Throughout this month, we’re bringing you 30 Days, 30 Ways to Good Health, a series of easy strategies for overall wellness that focuses on the foods and cooking techniques to add into your life instead of what to take away. Read on for our latest eat well strategy: making vegetables center stage. Also, be sure to follow along with us as we share some of their favorite tips on Instagram at @williamssonoma and with the hashtag #wswellness.
A hearty dinner isn’t limited to braised meats and large roasts. One of our goals this month has been to eat more vegetables, as they tout tremendous benefits, such as anti-inflammatory properties. If you’re used to eating a lot of animal protein, however, the transition to becoming more vegetable-focused can feel like an unnatural one at first. Here are several of our tips for making vegetables center stage.
|1. Don’t feel like you have to go cold turkey on meat.
Forgive us for the pun. In all seriousness, though, you don’t to go meatless in order to reap the benefits of vegetables. Rather than consuming a majority of meat at every meal, consider it as a side dish, and the vegetable as the main attraction. We’ve got some ideas for ways you can eat mostly meatless this coming week.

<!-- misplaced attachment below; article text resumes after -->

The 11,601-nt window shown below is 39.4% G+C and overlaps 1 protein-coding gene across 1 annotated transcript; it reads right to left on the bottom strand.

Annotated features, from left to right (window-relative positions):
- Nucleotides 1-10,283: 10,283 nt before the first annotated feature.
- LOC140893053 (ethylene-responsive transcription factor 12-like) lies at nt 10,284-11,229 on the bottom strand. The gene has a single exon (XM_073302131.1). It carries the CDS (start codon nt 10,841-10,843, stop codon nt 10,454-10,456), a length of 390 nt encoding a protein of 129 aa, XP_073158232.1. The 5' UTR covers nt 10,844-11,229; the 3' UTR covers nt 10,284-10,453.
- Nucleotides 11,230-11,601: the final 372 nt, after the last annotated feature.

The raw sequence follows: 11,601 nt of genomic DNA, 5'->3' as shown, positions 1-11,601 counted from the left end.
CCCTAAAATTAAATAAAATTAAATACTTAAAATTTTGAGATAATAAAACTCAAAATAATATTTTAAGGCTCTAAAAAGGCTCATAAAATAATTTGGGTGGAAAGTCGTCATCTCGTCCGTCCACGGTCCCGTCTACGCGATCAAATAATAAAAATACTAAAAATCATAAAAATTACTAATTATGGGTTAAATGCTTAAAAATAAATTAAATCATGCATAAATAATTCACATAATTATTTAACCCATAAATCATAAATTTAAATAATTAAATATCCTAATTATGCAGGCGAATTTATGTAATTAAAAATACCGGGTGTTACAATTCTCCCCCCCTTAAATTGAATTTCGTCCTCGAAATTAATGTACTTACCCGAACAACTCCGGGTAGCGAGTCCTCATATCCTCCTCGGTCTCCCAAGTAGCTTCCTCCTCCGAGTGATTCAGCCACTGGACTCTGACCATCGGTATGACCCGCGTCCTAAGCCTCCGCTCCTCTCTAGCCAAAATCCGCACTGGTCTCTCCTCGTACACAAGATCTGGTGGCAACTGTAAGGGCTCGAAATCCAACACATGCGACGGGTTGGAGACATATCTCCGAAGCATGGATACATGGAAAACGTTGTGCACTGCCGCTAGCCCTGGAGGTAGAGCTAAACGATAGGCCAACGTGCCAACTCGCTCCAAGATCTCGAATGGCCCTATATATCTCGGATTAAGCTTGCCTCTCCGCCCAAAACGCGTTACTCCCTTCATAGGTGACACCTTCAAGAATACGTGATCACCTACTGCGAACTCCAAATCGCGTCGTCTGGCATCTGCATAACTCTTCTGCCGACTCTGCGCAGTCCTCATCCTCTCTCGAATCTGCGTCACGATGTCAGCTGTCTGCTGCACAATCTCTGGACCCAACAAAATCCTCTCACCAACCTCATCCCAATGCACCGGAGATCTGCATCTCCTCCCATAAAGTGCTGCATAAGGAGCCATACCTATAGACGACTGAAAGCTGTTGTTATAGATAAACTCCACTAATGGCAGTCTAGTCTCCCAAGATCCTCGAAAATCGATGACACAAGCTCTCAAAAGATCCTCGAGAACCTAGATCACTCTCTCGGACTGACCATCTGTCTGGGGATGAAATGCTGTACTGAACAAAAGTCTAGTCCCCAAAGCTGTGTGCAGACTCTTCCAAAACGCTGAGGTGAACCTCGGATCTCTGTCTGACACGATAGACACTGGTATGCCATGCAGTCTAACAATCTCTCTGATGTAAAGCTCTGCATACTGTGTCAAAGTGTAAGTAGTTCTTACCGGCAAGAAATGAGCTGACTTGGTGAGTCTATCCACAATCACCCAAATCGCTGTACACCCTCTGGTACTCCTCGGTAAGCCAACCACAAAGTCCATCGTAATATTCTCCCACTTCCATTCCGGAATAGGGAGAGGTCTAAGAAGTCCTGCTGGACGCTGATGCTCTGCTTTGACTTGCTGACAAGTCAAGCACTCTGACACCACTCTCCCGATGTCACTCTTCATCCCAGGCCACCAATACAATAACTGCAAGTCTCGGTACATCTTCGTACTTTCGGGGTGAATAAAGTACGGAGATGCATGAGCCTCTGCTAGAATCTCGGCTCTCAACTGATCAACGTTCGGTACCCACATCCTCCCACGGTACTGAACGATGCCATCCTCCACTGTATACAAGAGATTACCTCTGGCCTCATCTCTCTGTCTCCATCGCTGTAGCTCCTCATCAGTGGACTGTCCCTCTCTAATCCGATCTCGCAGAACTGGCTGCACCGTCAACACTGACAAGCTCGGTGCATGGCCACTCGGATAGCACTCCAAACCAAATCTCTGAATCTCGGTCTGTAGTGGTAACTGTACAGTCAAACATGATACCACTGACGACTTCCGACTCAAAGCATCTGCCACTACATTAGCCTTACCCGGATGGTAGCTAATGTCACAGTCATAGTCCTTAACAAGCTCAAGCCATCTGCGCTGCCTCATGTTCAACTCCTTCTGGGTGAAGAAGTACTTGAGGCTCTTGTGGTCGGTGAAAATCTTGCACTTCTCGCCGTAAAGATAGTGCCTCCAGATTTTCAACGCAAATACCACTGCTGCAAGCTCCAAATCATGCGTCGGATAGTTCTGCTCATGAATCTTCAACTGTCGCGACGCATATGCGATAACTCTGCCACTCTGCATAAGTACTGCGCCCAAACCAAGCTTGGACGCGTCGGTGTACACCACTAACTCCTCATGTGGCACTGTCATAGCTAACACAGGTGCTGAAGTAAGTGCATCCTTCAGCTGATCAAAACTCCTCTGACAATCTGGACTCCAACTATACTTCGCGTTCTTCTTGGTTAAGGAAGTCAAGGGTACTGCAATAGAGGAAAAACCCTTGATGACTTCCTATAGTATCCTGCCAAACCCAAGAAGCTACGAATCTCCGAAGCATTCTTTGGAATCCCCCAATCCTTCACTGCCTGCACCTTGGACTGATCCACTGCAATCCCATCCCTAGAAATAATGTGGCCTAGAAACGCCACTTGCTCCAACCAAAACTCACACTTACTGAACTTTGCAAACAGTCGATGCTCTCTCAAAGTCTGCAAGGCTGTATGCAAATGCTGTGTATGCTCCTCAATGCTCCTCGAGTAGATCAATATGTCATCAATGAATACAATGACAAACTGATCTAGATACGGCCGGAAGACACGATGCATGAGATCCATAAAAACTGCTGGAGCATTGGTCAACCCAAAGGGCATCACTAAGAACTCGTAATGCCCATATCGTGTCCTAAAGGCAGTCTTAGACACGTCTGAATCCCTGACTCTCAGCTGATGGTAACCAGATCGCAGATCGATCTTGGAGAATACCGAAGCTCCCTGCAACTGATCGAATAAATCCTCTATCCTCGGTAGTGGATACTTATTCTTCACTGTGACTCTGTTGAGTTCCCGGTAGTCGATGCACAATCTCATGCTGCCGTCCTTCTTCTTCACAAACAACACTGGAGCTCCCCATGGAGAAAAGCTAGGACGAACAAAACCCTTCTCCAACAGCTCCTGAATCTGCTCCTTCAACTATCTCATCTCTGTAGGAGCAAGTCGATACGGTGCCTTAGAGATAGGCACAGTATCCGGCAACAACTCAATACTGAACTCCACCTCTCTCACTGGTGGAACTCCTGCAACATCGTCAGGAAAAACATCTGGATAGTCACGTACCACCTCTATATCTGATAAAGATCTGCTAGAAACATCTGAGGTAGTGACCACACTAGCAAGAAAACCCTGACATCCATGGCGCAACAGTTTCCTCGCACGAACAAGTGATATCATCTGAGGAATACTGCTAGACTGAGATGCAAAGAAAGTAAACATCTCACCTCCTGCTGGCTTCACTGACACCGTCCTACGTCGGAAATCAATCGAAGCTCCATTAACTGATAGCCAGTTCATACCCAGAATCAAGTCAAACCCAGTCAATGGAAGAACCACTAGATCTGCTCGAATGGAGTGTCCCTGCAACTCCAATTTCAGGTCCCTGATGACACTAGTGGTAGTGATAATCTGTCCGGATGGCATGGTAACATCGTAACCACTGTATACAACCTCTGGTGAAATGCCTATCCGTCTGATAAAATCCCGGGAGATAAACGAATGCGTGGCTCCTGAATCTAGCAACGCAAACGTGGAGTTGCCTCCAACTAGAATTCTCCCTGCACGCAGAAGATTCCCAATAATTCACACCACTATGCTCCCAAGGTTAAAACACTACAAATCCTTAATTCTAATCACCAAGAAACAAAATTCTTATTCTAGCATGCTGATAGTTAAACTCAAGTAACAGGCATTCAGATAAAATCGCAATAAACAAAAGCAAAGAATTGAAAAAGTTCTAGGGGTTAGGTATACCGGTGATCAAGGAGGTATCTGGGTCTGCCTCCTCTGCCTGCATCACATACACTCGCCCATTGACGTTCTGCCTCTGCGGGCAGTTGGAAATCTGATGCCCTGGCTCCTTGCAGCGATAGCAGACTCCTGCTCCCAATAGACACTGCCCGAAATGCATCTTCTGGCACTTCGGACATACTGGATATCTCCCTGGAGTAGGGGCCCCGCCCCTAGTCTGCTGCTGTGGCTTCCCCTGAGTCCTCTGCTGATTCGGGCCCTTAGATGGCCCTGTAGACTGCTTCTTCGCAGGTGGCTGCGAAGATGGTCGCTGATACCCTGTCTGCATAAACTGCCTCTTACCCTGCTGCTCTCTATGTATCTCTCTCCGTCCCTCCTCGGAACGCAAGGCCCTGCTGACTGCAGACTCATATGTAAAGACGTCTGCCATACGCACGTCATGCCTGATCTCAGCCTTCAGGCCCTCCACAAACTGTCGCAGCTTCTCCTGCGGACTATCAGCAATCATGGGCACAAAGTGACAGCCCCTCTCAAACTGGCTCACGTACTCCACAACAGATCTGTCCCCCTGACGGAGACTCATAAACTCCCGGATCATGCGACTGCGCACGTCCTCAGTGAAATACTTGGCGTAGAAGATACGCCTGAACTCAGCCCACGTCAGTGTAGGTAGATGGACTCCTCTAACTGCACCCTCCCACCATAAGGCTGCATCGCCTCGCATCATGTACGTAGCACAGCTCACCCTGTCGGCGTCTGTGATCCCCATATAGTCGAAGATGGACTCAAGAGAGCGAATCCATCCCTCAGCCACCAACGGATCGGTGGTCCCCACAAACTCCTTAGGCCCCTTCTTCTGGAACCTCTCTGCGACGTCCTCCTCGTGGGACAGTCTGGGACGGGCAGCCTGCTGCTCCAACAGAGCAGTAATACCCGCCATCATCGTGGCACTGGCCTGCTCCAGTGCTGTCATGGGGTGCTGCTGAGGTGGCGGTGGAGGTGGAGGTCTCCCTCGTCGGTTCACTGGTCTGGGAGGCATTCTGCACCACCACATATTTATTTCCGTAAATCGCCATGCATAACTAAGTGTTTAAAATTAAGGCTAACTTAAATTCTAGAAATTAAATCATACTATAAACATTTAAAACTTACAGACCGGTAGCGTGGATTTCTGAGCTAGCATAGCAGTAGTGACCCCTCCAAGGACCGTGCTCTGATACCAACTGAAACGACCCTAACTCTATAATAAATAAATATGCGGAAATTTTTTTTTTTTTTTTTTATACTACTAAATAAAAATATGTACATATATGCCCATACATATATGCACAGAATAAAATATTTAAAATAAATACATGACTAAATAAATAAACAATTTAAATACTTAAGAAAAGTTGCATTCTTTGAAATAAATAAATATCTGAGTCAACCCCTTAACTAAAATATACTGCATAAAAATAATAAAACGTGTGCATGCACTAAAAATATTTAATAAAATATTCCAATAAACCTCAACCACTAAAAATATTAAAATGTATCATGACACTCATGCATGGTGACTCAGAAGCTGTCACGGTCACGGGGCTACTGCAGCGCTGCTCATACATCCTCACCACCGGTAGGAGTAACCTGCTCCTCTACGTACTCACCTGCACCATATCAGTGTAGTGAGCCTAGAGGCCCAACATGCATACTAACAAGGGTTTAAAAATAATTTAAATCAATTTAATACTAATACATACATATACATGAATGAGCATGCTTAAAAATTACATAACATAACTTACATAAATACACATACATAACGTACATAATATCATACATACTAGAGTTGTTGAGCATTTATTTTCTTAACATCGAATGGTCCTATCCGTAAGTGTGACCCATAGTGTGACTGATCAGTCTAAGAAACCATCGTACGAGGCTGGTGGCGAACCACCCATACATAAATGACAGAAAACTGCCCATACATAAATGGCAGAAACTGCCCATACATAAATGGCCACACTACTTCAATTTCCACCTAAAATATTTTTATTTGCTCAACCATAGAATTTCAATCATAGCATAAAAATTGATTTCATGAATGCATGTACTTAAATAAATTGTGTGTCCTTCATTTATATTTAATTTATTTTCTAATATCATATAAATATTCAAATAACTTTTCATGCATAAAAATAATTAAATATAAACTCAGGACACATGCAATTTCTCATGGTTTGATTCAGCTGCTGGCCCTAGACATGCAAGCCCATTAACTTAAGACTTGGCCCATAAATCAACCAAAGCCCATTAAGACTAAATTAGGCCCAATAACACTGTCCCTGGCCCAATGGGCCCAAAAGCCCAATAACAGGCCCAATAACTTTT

|2. Swap out proteins for vegetables in classic favorites.
One of the easiest ways to train yourself to look forward to eating vegetables is to associate them with your favorite foods. Craving Thai-style chicken curry? Make a Winter Vegetable Coconut Curry instead. If Chicago-style pizza is your all-time favorite, try a vegetarian deep-dish pizza with mushrooms and zucchini.
|3. Employ vegetables, not meat, as the filling for stuffed dishes.
Instead of beef ravioli, fill ravioli skins with pureed pumpkin. Instead of Asian pork-filled dumplings, consider making a flavorful filling of vegetables like carrot, cabbage and ginger (if you need a starting point, try omitting the shrimp in these shrimp and vegetable dumplings, and replacing them with sliced shiitake mushrooms.
5. Don’t overlook marinades and dry rubs.
Some vegetables like tomatoes possess an assertive flavor on their own; others, like zucchini, tend to take on flavors they’re matched with. For this reason, don’t overlook marinades and rubs to add depth of flavor to vegetables, like this recipe for Grilled Corn on the Cob with House Rub.